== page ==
In this guide to Bar Insurance Programs, we’ll dive into the most important aspects of bar risk management. The report will include the most typical coverages packaged in bar liability insurance and more. We’ll start with a quick bar and tavern industry overview and provide information about what kind of insurance a bar needs.
The bar, tavern, and nightclub industry experienced a decline in revenue in 2020, primarily due to being heavily affected by social distancing regulations. Also, the trend of consumers drinking alcohol at home rather than at bars puts a drag on industry growth. The decline will level off as the pandemic recedes.
The good news is we’re still looking at a roughly $20 billion industry that has more than 60,000 establishments with an independent owner rate of more than 90 percent. Those statistics indicate small business owners who are excellent prospects to target with bar insurance programs.
What is Bar Insurance & Who Needs It?
There is much time, and personal resources poured into any bar business. The company and its owners need insurance for bars and nightclubs because running that business is a serious undertaking that requires a significant investment. Bar insurance helps owners of drinking establishments in the US safeguard their businesses from various potential risks.
Bar insurance programs are specialized for the owners, managers, employees, and patrons of bars and similar establishments. Since bar owners face many risks, they need protection from bar insurance coverage that packages multiple policies into programmed bar insurance coverage.ff The list below represents the types of policies typically found in bar insurance programs.
Types of Bar Insurance
General Liability aka Commercial General Liability (CGL)
Bars need a broad liability policy to protect against claims of owner negligence causing injuries or property damage to patrons, visitors, or other third parties while on the bar premises. If a patron trips on an obstruction in the parking lot and breaks their arm, general liability will provide the appropriate coverage.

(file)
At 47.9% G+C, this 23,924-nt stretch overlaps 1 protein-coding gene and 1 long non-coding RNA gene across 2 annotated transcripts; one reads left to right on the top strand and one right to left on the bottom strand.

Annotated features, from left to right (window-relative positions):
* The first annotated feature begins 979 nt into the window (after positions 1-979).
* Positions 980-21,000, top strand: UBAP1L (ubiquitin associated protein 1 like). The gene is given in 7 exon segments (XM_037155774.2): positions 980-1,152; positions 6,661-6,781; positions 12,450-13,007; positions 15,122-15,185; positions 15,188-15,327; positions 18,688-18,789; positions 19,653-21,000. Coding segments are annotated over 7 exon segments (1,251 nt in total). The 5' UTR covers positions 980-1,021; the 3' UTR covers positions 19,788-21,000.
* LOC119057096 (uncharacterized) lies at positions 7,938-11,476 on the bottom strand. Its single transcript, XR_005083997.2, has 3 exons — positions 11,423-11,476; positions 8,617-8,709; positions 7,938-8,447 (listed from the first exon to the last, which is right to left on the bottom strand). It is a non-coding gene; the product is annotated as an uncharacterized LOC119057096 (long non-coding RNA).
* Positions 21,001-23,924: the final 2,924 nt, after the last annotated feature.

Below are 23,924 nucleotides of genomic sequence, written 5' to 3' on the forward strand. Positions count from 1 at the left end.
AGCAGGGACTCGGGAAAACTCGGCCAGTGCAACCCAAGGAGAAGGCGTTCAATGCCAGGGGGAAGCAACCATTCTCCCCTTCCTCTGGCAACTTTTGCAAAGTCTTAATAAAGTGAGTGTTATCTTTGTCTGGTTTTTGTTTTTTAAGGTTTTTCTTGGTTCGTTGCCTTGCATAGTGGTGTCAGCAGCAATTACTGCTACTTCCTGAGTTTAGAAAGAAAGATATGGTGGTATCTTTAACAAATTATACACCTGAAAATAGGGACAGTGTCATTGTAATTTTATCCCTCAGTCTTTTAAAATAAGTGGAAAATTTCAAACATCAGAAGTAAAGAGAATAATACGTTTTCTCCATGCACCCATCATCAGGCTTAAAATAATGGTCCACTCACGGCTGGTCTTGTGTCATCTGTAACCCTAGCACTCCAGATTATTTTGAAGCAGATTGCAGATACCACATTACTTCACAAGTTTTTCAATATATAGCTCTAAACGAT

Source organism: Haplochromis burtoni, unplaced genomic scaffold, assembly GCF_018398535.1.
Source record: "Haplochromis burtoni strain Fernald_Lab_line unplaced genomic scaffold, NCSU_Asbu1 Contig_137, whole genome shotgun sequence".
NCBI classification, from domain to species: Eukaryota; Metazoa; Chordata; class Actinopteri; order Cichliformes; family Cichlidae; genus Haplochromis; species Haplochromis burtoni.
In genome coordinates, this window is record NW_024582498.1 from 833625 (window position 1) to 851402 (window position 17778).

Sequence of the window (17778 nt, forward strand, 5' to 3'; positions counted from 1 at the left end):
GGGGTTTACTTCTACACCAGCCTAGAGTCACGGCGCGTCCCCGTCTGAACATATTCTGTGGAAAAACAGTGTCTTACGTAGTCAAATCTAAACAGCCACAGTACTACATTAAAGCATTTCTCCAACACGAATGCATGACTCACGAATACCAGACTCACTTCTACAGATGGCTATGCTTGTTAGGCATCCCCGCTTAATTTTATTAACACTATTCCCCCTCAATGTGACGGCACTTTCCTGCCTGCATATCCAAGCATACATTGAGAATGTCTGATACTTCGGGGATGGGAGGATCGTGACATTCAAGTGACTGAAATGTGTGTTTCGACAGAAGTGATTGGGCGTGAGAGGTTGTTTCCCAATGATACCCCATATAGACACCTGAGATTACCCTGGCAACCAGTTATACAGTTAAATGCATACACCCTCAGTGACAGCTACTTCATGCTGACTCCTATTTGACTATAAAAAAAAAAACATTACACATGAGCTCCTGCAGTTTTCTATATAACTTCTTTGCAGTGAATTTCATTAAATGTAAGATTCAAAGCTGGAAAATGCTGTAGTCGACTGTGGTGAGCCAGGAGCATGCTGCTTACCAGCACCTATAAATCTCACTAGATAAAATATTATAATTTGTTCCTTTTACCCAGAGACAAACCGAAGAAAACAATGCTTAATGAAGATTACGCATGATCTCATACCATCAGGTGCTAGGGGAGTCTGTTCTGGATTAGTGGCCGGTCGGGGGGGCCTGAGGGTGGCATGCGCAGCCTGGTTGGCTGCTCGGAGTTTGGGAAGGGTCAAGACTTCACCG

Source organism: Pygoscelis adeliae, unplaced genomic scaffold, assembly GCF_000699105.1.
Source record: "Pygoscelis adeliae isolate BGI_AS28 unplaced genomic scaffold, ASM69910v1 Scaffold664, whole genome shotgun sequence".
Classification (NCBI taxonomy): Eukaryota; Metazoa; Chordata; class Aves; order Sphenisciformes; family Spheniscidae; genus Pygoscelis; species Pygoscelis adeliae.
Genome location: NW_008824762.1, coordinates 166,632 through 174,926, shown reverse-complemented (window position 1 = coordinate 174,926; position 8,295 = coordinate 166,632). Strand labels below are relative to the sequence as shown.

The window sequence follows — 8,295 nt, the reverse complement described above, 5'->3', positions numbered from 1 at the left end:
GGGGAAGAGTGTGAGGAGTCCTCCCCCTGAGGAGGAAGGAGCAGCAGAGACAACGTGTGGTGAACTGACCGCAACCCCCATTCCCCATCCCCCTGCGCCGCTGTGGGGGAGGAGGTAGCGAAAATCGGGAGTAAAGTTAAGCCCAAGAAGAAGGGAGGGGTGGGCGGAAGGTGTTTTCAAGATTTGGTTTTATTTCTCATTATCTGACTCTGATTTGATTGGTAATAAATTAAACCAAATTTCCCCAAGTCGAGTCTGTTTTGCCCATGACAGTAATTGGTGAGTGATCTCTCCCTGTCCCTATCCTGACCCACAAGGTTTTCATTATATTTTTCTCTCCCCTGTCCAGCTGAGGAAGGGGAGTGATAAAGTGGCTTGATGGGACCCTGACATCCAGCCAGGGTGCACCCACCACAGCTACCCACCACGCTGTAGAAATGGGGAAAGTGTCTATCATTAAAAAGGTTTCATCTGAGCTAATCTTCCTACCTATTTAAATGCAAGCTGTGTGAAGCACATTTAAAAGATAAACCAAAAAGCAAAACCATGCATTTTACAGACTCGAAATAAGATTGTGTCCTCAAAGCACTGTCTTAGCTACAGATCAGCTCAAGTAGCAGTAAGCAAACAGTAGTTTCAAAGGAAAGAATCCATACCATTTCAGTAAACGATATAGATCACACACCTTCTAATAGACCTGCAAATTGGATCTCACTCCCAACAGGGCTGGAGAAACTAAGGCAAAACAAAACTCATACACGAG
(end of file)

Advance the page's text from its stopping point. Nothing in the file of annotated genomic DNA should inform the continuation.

Due to public access to the premises and serving alcoholic beverages, bars have exposure to a high amount of liability. Alcohol can impair motor abilities, which increases the likelihood of falls. Poorly lit changes of elevation are hazards that should be carefully marked, especially when lighting is dim. It’s necessary to maintain parking lots and sidewalks with snow and ice removed and kept level and free of exposure to avoid slips and falls. Bars that have bouncers who escort patrons from the premises create additional personal injury exposures. As such, bar owners need to make it a policy to document all bouncer activities.
Business Owners Policies (BOP) are popular with bar owners because they are convenient and affordable. The standard BOP policy packages three essential business coverages.
1. General Liability Insurance. As discussed above, a CGL helps pay for losses and settlement damages from lawsuits claiming the bar is liable; coverage includes paying legal defense costs.
2. Commercial Property covers damage and loss of property the bar owns or leases, including leased equipment, fixtures, accounts receivable, and other vital business records and paperwork.
3. Business Interruption Insurance (BI). Income losses related to significant events that keep the business from operating need protection a BI policy offers, including paying for temporary relocation costs.
A BOP is not comprehensive, meaning the business may require additional policies, add-ons, or endorsements for commercial auto, workers’ comp, and employees’ health, disability, and more.
Insurance coverage is necessary for any business property of the owner. Commercial property covers losses related to damage to a bar’s physical structure, equipment, furniture, signage, and related property. Due to the nature of the business, bars and restaurants are more fire-prone than typical small businesses.